• Prepping the flower beds, the drainage project on the beginning of 14 fairway, trimming trees and removals, tree and vine plantings, splitting wood, fixing perimeter fences, along with several other small tasks are taking place in preparation for the winter season.

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Come out and take full advantage of the weather and get in as many rounds as possible as I can’t guarantee many more days that we stay open. The one thing I can guarantee is that the forecast is changing, it’s hard to imagine but winter temperatures are on their way. I will send out an email notice mid-week with an update on the course closing as this time of year, forecasts change rapidly.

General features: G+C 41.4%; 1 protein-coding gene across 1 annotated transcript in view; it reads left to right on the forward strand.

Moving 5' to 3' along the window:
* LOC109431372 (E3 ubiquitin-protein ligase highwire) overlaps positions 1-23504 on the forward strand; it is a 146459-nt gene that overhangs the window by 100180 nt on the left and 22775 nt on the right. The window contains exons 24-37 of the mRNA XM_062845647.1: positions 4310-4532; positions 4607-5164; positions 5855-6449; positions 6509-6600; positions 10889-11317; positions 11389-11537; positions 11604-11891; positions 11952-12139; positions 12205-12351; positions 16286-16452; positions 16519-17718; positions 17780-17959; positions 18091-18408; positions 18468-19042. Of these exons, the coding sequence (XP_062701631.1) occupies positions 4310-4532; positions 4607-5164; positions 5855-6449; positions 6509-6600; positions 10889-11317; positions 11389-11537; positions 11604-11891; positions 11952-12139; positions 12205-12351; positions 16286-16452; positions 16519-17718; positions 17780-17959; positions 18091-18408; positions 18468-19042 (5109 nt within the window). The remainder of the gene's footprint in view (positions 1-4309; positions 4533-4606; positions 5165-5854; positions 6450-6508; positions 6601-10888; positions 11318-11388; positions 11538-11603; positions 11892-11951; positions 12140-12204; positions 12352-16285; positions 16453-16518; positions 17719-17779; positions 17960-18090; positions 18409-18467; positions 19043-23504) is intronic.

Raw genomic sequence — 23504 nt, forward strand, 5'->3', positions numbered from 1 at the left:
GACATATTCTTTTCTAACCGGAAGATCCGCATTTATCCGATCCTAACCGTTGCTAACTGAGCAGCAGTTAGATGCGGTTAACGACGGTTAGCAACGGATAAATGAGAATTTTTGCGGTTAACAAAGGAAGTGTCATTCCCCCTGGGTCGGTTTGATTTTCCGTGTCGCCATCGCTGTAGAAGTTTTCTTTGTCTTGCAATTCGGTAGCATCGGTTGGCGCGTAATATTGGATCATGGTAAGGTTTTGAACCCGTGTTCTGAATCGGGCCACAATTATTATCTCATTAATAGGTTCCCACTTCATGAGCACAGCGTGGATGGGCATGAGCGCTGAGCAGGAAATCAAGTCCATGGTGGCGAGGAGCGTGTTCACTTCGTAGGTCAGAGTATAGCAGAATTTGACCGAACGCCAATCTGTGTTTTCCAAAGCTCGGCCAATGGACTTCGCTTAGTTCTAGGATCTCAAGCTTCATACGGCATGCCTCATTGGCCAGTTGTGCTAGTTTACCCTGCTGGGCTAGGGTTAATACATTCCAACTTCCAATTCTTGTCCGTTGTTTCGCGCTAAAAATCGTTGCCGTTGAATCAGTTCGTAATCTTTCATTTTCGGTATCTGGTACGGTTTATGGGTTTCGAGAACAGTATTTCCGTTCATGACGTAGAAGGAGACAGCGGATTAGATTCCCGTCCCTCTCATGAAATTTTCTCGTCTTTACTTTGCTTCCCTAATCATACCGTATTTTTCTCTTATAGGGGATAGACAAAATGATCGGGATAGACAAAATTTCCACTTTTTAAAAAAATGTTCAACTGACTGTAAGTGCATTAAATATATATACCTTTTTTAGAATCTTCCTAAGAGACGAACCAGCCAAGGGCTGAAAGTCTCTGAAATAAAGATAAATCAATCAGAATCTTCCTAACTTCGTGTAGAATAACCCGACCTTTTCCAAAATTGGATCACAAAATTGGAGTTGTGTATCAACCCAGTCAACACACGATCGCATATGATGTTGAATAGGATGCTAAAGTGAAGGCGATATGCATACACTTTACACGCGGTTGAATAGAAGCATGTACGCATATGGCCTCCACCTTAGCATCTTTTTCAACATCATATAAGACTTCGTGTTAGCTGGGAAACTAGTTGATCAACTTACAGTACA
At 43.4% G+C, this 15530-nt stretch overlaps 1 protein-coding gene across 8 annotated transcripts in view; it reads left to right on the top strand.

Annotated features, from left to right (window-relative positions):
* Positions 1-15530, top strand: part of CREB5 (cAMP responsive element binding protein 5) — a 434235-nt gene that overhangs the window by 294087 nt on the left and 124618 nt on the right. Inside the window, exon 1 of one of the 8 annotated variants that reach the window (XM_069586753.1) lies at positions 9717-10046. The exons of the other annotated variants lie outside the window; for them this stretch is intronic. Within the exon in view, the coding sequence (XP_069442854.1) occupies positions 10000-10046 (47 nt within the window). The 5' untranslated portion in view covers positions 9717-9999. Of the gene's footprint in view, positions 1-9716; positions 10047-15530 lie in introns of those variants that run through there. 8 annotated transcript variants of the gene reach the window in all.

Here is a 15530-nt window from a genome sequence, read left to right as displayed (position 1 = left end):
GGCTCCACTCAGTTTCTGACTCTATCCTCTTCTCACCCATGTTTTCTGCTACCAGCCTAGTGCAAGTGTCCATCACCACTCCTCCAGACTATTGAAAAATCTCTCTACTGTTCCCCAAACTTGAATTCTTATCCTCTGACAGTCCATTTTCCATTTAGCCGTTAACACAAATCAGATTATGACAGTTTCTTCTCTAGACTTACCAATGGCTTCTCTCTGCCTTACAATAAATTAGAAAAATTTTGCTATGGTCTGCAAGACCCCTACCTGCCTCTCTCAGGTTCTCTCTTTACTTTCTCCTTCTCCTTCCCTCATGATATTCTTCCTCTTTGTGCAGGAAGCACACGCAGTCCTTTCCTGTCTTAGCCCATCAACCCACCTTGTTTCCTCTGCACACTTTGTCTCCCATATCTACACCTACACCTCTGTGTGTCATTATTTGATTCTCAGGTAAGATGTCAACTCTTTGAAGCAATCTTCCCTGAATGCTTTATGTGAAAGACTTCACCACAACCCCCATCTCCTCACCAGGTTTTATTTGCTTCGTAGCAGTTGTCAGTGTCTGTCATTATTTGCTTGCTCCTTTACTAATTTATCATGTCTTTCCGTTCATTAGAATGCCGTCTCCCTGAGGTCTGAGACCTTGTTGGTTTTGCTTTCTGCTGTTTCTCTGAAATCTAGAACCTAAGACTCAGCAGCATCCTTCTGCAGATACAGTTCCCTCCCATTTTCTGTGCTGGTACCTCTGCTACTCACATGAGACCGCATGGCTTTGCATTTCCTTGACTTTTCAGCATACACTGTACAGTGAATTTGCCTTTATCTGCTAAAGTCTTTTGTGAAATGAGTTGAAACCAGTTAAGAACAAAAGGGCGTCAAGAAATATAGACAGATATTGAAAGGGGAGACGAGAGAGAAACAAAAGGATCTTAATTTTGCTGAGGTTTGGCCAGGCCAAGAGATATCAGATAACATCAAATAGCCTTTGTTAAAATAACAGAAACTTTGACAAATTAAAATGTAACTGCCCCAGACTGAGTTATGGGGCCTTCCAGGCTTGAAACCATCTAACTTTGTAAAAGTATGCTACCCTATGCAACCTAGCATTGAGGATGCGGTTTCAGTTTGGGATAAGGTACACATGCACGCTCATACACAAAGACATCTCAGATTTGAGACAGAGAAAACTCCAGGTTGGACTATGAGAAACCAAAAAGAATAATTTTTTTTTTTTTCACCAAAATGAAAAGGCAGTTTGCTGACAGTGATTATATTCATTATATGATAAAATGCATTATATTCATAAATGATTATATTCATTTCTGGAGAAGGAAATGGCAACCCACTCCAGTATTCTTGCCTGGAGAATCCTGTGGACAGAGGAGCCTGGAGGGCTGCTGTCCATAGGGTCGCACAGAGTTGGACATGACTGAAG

8 Replies to “Fall Weather and Maintenance Don’t Always Match Up”

  1. Norm Chervany says:

    Great report!!

  2. Paul Kirkegaard says:

    Thanks for the great update, Mike! Always informative and fun to read.

  3. Ken Chock says:

    I too was hoping for that one last green cutting but now I get it. That was a great explanation and thanks to you and the crew for working around us as best as you can while doing your projects and preparing to put the course to bed for the Winter. I appreciate all of the projects you are able take on internally instead of contracting outside help, saving the club extra expenses. This is BONUS GOLF and I am just happy to be able to be out there and can handle hitting my putts a little harder for the sake of the turf. I just wish more members cared about the course as much as you do and would fix their ball marks, fill or replace their divots , and rake the bunkers they have been in.